Interest in growing herbs has increased sharply over the last few years, many are used in cooking and others have valuable medicinal qualities. Nathan James Dodd gives you advice on what herbs to choose and how to grow them.
Plums regained popularity after the introduction of dwarfing rootstocks and these heavy croppers are easy to grow even in small gardens. Here is Martyn Loach's advice on how to choose and plant plum trees.
Although fairly tolerant, there is a preference for deep loamy or clay soils, pH 6.0 – 6.5. Damsons can be grown in shallower conditions. As many varieties tend to flower early, keep away from high ground or sheltered positions where the blossom may succumb to a spring frost.
Standard trees will grow very large, so choose an dwarf pyramid on 'Julian A' rootstock which will grow to about 9ft, is an attractive shape and the fruit is easy to pick. As an alternative, 'Pixy' rootstock will produce a smaller tree suitable for training.
Like other fruit trees, plums flower at different times but, as most varieties are self-fertile, they do not necessarily need another pollinating tree. They should however crop more heavily if they are cross pollinated.
All these varieties are self-fertile and as the flowering times do overlap, Victoria can for example pollinate Czar:
Dennistons Superb Gage (an early sweet gage that is very hardy)
Merryweather Damson (heavy cropping all rounder for eating, jam and gin)
Victoria (for cooking or eating, reliable very heavy cropper)
Czar (easy to grow, hardy, good for cooking and jam)
Oullin's Golden Gage (large fruit, a good for storing)
Majorie's Seedling (excellent for jam, late flowering to avoid frosts)
Shropshire Damson (strong flavour, makes the best jam)
Container grown trees can be planted at any time of the year. Water the tree while it is still in the container. If the soil is easy to work, it is necessary only to dig a hole slightly larger than the root ball. If the soil is poor, dig deeper and wider, and mix in some organic matter or fertiliser with the top soil that has been dug out. Take the tree from the container and tease out the roots quite vigorously if they are pot bound. Returning the top soil, plant the tree at the same level as it was in the container. Firm the soil. Place two short stakes inside the wall of the hole and a cross bar. Tie the trunk of the tree to the cross bar, water thoroughly and mulch.
For bare rooted trees, plant in their dormant period i.e. late autumn and winter. Dig a hole about 3ft in diameter, putting the top soil to one side. If the soil is poor, mix into the top soil some organic matter and fertiliser. Drive a sturdy stake (at least 2ins in diameter) deep into the hole, ensuring the top will be well several inches below the lowest branch. Fill the hole, shaking the tree to work the soil around the roots. Note the previous soil level (visible on the tree stem) and ensure that the tree is planted at the same level. Firm in, mulch and tie to stake.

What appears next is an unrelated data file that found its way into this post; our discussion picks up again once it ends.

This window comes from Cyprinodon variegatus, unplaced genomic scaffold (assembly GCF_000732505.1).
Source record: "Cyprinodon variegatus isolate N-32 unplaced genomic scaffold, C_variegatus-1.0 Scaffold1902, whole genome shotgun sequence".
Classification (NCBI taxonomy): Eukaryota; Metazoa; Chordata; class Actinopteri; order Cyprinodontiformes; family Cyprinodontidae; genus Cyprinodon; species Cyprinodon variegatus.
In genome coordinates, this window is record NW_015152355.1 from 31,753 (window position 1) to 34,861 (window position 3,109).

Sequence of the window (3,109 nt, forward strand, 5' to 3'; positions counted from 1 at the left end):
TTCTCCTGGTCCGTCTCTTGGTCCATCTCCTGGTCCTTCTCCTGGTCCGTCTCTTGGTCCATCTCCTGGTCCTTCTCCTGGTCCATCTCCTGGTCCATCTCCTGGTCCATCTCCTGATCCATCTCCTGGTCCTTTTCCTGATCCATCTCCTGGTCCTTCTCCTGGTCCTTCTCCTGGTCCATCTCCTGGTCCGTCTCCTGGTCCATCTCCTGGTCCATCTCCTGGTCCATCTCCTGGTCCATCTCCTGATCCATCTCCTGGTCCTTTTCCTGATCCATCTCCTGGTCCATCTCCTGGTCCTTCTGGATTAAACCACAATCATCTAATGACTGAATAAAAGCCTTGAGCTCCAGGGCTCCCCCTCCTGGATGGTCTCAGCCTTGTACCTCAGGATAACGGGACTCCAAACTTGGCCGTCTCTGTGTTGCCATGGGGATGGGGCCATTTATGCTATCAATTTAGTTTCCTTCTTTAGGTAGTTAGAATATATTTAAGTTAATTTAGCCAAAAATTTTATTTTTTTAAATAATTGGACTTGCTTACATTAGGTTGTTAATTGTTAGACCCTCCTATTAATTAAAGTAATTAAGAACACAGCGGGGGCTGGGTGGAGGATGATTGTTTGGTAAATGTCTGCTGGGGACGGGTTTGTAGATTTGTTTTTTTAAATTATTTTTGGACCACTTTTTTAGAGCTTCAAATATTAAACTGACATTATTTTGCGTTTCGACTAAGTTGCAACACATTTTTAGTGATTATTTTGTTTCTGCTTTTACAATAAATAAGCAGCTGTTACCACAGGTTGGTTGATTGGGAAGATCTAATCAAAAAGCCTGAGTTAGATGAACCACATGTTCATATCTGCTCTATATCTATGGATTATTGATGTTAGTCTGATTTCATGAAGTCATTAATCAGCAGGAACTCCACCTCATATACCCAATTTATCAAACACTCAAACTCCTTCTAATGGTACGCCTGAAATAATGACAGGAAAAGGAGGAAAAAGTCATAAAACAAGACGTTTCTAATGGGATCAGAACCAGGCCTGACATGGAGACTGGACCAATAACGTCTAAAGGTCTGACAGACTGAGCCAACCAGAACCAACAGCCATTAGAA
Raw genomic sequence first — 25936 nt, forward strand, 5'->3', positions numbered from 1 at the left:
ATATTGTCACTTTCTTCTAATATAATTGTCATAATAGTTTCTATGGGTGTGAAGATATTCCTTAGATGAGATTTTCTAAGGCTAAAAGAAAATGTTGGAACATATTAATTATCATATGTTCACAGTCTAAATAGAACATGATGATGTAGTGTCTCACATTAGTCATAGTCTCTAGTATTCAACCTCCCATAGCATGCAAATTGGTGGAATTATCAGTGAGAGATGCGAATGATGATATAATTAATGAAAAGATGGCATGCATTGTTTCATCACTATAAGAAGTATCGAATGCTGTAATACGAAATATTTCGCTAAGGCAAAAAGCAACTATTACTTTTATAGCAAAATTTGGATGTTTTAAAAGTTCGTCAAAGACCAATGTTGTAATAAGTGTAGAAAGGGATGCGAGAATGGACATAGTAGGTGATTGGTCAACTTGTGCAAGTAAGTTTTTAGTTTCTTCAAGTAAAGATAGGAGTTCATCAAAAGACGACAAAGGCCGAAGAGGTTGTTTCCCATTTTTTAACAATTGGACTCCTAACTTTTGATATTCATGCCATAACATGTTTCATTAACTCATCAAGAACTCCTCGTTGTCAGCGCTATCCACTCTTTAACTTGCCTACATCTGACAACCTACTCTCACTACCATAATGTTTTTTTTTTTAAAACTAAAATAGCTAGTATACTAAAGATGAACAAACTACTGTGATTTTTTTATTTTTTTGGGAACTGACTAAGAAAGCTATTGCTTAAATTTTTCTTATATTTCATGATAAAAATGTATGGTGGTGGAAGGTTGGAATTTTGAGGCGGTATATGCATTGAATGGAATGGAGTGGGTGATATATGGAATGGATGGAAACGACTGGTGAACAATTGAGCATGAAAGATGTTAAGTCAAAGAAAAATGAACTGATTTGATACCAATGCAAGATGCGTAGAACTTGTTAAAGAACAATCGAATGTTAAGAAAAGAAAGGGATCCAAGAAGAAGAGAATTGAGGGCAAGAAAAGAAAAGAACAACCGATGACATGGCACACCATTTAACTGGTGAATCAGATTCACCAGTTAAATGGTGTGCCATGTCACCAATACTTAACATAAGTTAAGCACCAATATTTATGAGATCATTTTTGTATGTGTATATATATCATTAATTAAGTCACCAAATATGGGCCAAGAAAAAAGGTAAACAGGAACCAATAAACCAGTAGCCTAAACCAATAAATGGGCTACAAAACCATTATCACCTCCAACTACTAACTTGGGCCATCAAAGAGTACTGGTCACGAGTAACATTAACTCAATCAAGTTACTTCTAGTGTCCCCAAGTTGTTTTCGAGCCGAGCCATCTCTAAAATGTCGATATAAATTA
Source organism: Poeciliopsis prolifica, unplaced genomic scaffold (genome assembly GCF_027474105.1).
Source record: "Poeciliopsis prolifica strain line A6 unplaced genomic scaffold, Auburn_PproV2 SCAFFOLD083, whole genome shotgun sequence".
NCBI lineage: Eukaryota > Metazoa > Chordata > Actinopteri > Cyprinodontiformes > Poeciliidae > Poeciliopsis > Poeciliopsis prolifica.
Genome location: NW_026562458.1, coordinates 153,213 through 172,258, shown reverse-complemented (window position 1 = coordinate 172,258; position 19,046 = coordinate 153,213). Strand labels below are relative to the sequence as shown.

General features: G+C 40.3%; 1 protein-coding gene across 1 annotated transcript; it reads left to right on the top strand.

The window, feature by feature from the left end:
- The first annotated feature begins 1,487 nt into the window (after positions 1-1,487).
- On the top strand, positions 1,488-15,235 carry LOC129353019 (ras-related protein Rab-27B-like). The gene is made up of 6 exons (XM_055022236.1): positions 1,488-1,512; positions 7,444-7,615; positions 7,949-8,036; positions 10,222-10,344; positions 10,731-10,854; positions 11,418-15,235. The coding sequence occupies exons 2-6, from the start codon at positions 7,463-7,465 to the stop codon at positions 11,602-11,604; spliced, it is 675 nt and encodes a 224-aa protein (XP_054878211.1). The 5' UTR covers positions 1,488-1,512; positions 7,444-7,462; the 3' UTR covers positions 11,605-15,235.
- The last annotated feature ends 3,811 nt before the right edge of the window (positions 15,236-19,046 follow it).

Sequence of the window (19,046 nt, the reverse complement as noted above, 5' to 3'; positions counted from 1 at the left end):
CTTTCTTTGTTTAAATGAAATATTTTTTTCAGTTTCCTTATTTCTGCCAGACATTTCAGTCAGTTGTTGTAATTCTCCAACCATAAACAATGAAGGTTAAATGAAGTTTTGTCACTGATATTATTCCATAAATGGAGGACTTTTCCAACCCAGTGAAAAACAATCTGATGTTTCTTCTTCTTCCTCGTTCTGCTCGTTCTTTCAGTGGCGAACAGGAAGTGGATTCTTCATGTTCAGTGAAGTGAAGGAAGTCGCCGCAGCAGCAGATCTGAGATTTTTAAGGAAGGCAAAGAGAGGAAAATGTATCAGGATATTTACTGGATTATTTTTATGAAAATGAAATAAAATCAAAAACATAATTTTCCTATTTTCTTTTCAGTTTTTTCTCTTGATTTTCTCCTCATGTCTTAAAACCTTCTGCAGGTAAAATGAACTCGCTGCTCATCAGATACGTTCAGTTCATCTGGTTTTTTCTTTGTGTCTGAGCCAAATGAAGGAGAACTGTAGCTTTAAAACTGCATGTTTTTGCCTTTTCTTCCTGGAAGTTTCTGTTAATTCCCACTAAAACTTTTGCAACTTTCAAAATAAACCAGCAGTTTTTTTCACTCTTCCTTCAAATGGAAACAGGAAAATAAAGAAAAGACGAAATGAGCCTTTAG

Water well during dry spells. Apply a balanced feed and mulch in the spring bearing in mind that nitrogen rich manure is particularly good for plums. Fruit should be thinned to about 3ins apart with 3 or 4 in a cluster. Support branches that are heavily laden with fruit. Plums are susceptible to Silver Leaf, affected branches must be cut out and to avoid this disease occurring it is advisable not to prune in the winter months.
Create a Halloween party in your house or garden with ideas and suggestions from David Coton that will keep your children and neighbours thrilled and spooked on the 31st October.
Looking for some advice on how to decorate your garden for halloween? David Coton has some great ideas to help you create a horror themed garden to scare your neighbours and any trick & treaters who come to your door.
To grow the biggest, scariest pumpkin in time for Halloween isn't easy as they take some time to mature and prefer a warm climate. To have the best chance of success Martyn Loach recommends sowing seed indoors during April and then planting out in late May or June.
Used originally to frighten away evil spirits, now placed near the front door to deter trick or treaters, carved pumpkins have been part of Halloween for a very long time. Here Martyn Loach explains the process of creating the scariest pumpkin in your street.